Parents also take different approaches to paying pocket money and teaching girls and boys about it. Boys are more likely to have their pocket money paid digitally, with 8% more doing so than girls, and 11% more boys are spoken to about money on a daily basis, which can elevate their financial literacy skills.
To help parents navigate the world of pocket money, Starling has launched its Make Pocket Money Equal online hub full of tips and expert advice from Tim Jay, Professor of Psychology of Education at University of Loughborough; Karen McGuigan, The Maths Mum; plus specialist parenting bloggers Louise Burke, Cathy Reay and Kate Carter.
Tim Jay, Professor of Psychology of Education, University of Loughborough comments: “The Gender Pay Gap starts early, with differences in how girls and boys earn and learn about pocket money. As girls are starting off on the back foot, this will have a long-term impact on how they align money with the value of their work. Is it any wonder that the pay gap exists later in life? The differences in girls’ and boys’ earliest exposures to money is not something that parents are intentionally enabling, so we firmly believe that with the right knowledge and resources, such as those launched today by Starling Bank, parents can help close this gap.”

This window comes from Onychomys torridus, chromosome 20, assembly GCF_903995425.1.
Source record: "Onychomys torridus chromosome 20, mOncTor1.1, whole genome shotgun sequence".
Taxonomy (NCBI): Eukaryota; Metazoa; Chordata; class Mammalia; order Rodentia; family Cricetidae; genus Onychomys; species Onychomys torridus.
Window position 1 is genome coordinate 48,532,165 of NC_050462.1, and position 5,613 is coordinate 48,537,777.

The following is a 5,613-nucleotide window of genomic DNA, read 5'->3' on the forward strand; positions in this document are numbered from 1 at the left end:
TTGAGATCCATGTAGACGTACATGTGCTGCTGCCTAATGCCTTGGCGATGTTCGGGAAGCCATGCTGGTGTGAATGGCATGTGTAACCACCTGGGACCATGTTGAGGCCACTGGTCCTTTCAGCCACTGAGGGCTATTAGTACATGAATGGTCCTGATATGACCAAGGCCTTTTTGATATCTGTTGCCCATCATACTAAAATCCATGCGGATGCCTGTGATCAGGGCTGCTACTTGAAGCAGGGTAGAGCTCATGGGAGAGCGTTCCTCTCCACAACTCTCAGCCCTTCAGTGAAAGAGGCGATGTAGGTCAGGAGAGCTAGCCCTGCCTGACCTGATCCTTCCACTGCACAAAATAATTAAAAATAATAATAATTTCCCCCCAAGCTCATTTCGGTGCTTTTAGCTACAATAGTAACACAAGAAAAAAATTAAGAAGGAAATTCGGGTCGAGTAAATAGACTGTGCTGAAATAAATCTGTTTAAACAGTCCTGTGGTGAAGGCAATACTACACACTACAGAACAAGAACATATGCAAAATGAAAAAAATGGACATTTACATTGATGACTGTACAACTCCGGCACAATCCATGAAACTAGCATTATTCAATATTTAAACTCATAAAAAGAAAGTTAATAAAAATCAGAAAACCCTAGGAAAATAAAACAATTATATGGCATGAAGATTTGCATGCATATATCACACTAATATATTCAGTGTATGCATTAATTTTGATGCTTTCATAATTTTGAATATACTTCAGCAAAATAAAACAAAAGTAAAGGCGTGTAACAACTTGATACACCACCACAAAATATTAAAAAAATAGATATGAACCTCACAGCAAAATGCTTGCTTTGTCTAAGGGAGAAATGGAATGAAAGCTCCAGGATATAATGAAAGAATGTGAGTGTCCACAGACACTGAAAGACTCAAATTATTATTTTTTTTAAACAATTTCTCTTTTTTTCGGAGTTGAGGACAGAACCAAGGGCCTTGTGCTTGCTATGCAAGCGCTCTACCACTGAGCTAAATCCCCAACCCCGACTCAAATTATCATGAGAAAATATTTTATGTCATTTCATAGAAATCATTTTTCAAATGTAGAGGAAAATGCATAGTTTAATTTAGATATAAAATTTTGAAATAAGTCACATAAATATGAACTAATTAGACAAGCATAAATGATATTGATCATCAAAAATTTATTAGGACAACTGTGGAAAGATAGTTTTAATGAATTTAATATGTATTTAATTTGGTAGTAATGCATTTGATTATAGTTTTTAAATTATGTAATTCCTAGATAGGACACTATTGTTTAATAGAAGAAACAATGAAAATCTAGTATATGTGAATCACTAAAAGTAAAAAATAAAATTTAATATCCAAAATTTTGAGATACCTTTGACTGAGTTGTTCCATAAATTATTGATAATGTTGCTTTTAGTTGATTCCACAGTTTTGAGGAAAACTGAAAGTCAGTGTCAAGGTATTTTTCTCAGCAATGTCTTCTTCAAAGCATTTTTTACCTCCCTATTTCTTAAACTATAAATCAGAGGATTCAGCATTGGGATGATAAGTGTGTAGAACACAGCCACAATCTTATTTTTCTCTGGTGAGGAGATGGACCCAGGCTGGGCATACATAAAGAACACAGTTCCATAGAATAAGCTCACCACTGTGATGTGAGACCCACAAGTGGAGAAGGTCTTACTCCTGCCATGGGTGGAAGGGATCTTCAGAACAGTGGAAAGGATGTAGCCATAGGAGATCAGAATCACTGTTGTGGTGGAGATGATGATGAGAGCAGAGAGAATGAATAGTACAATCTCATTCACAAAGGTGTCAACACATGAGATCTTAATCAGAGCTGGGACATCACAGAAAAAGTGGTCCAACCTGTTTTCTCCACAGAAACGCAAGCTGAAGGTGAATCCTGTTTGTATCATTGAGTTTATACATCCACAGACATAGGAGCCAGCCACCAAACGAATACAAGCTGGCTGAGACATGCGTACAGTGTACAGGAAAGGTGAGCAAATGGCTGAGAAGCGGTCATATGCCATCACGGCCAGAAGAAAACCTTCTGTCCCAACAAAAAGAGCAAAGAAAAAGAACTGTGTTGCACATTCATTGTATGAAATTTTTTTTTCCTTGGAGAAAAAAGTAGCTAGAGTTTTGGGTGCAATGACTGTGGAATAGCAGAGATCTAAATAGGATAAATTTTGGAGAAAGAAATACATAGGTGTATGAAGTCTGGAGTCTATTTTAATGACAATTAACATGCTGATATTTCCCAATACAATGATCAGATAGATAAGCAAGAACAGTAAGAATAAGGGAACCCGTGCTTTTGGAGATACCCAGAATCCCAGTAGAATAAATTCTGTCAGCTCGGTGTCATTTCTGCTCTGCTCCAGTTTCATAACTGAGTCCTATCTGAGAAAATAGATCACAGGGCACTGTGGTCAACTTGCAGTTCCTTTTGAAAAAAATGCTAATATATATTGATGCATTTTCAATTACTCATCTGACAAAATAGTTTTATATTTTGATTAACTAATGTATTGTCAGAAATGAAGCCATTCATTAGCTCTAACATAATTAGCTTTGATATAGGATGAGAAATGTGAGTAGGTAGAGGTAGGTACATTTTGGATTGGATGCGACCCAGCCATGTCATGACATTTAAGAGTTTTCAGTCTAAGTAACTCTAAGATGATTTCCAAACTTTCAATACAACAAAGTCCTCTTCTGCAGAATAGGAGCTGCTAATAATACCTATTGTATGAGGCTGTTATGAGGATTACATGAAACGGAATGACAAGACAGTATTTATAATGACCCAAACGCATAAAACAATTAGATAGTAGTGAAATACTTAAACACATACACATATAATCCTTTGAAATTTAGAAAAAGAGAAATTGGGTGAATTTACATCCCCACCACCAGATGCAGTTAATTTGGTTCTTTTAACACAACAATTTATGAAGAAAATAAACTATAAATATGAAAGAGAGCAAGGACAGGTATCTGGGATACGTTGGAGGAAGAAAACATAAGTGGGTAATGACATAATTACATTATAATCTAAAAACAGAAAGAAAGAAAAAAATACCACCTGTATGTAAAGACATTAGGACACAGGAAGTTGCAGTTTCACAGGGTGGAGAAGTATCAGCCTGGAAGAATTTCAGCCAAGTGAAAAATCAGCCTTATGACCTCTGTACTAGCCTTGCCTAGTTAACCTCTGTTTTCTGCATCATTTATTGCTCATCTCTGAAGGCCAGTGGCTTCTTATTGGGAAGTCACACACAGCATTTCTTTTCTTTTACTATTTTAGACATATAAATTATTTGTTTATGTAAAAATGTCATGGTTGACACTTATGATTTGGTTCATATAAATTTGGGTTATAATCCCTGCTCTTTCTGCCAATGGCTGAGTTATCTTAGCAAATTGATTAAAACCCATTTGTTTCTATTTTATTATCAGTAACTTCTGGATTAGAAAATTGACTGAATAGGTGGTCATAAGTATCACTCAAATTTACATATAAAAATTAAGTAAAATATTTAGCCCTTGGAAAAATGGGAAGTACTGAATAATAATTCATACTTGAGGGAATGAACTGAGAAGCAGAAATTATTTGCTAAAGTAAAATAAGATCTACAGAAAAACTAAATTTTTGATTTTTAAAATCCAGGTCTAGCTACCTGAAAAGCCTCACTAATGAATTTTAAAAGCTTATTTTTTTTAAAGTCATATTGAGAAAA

Helen Bierton, Starling Bank’s Chief Banking Officer and family finance expert adds: “Financial literacy is an essential life skill that often begins at home. It’s important to start teaching children about money from an early age. You don’t need to sit them down and teach them about APR and interest rates. Involving them in everyday conversations about the household budget or the weekly food shop has been proven to boost children’s understanding. The Make Pocket Money Equal hub provides parents with lots of pocket money inspiration and guidance without having to spend a penny.”
Pocket money skills
The main motivation for giving pocket money to children is to develop money management skills such as budgeting and saving, for 39% of parents. The study found children who receive regular pocket money, no matter the amount, have financial literacy scores around 25% higher than children of the parents who said that they did not give their children regular pocket money.
A fifth (21%) of parents said that they don’t know what to teach their child about money, while 20% lack confidence in their own ability to educate their child on this topic.